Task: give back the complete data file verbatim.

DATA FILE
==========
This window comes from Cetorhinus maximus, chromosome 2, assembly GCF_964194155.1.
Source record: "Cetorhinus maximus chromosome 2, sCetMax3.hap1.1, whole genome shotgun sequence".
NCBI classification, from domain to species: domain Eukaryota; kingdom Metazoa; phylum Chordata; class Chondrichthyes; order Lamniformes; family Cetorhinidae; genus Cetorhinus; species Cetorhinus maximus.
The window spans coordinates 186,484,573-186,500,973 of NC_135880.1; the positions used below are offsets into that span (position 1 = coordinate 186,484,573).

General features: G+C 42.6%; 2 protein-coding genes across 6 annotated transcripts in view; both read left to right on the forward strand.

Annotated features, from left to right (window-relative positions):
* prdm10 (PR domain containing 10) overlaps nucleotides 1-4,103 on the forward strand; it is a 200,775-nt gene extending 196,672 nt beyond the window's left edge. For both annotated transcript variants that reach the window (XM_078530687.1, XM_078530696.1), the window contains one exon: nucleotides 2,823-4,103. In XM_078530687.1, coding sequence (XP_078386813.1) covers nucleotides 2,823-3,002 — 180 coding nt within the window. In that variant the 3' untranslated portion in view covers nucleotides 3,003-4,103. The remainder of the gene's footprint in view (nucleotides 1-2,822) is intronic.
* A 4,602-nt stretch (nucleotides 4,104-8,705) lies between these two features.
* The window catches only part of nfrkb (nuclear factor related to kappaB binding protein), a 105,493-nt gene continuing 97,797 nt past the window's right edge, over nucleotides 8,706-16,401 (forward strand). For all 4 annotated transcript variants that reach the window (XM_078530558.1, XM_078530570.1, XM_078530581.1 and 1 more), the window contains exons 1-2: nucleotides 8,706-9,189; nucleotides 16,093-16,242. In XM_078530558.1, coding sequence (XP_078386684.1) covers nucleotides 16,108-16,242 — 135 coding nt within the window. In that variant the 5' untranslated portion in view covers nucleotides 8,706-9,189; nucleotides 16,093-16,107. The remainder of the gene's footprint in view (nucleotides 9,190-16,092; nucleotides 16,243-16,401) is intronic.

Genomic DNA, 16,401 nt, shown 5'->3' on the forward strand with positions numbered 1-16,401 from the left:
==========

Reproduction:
This window comes from Cetorhinus maximus, chromosome 2, assembly GCF_964194155.1.
Source record: "Cetorhinus maximus chromosome 2, sCetMax3.hap1.1, whole genome shotgun sequence".
NCBI classification, from domain to species: domain Eukaryota; kingdom Metazoa; phylum Chordata; class Chondrichthyes; order Lamniformes; family Cetorhinidae; genus Cetorhinus; species Cetorhinus maximus.
The window spans coordinates 186,484,573-186,500,973 of NC_135880.1; the positions used below are offsets into that span (position 1 = coordinate 186,484,573).

General features: G+C 42.6%; 2 protein-coding genes across 6 annotated transcripts in view; both read left to right on the forward strand.

Annotated features, from left to right (window-relative positions):
* prdm10 (PR domain containing 10) overlaps nucleotides 1-4,103 on the forward strand; it is a 200,775-nt gene extending 196,672 nt beyond the window's left edge. For both annotated transcript variants that reach the window (XM_078530687.1, XM_078530696.1), the window contains one exon: nucleotides 2,823-4,103. In XM_078530687.1, coding sequence (XP_078386813.1) covers nucleotides 2,823-3,002 — 180 coding nt within the window. In that variant the 3' untranslated portion in view covers nucleotides 3,003-4,103. The remainder of the gene's footprint in view (nucleotides 1-2,822) is intronic.
* A 4,602-nt stretch (nucleotides 4,104-8,705) lies between these two features.
* The window catches only part of nfrkb (nuclear factor related to kappaB binding protein), a 105,493-nt gene continuing 97,797 nt past the window's right edge, over nucleotides 8,706-16,401 (forward strand). For all 4 annotated transcript variants that reach the window (XM_078530558.1, XM_078530570.1, XM_078530581.1 and 1 more), the window contains exons 1-2: nucleotides 8,706-9,189; nucleotides 16,093-16,242. In XM_078530558.1, coding sequence (XP_078386684.1) covers nucleotides 16,108-16,242 — 135 coding nt within the window. In that variant the 5' untranslated portion in view covers nucleotides 8,706-9,189; nucleotides 16,093-16,107. The remainder of the gene's footprint in view (nucleotides 9,190-16,092; nucleotides 16,243-16,401) is intronic.

Genomic DNA, 16,401 nt, shown 5'->3' on the forward strand with positions numbered 1-16,401 from the left: